Canadian researchers have spliced together three different cardiac cell types to make the first ever heart model for human tissue that beats in a synchronised manner
The promise of engineered human organs has been held out for some years. The idea is that rather than relying on an otherwise healthy donor, failing livers, kidneys, hearts and lungs could be built to order in a lab and implanted into a patient. The reality, however, has proved more difficult as human organs are complex structures with many working parts.
A potential breakthrough has come from York University in Toronto, Canada, where Prof Mohammed Yousaf has led a team that has, for the first time, joined together three types of cell found in the heart that contract in unison to make tissue that beats like a living heart. Moreover, the team achieved this feat without using a scaffolding structure to support the tissue as it forms.
Yousaf has developed a substance called “ViaGlue”, based on liposomes that have the ability to self-assemble, which can be attached to living cells and link them together, almost like Velcro.
He has formed a company called OrganoLinx to commercialise this discovery, and has demonstrated a range of “tissue prototypes” in a series of papers that use ViaGlue to make tissues that have the properties of liver, kidneys, skin and lungs.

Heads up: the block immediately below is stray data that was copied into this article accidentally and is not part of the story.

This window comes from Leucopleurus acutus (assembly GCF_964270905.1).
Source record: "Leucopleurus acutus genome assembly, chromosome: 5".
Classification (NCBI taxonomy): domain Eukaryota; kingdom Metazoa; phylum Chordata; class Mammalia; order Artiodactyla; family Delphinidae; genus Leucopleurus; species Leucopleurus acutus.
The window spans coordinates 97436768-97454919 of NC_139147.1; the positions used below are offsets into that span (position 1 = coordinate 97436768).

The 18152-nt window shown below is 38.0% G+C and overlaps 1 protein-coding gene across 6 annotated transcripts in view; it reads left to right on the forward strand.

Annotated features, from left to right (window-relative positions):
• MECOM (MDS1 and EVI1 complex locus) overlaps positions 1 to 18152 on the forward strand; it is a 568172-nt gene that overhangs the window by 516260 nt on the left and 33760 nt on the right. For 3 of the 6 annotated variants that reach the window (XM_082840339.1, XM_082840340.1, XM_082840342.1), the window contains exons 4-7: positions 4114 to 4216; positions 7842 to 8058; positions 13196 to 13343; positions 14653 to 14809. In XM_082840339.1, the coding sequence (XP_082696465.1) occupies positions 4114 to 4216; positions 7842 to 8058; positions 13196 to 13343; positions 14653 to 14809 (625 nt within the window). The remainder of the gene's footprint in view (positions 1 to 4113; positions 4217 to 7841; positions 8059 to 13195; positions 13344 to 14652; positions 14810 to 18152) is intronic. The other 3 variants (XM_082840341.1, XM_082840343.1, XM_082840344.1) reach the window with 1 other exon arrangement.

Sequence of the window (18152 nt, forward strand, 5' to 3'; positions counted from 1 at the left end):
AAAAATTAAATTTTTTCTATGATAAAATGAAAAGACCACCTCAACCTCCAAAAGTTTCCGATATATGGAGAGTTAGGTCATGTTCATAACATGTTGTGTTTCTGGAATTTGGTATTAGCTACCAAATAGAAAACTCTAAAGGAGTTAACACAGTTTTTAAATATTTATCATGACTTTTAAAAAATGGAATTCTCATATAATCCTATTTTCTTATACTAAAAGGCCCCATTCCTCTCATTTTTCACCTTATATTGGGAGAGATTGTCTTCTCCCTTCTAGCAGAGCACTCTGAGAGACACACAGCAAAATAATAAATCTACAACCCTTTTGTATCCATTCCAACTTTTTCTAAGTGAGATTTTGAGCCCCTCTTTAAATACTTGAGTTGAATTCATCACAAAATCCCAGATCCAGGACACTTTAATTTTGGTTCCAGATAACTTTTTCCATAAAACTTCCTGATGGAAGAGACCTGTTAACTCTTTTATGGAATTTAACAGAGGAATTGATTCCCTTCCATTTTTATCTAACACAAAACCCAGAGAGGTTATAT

His latest work has involved using the material to join together contractile cardiac muscle cells, connective tissue cells and vascular cells to make heart tissue. Moreover, use of ViaGlue meant that the project did not have to construct a scaffold out of gelatin, collagen, or synthetic polymer to support the cells as they grow.
Youssaf explained that this can cause problems with ensuring the cells have a good oxygen supply and can cause biocompatibility problems when the organs are implanted, and also reduces the cell density in the resulting structure. The problem with previous attempts to build heart tissue has come with the difficulty of making all the types of cell beat together, as they do in the heart
“Making in vitro 3D cardiac tissue has long presented a challenge to scientists because of the high density of cells and muscularity of the heart,” said one of Yousaf’s team, graduate student Dmitry Rogozhnikov. “For 2D or 3D cardiac tissue to be functional it needs the same high cellular density and the cells must be in contact to facilitate synchronised beating.”
The team explained its research in a paper in Nature Scientific Reports. The tissue was created as a millimetre scale, but Yousaf is confident that he could be scaled up.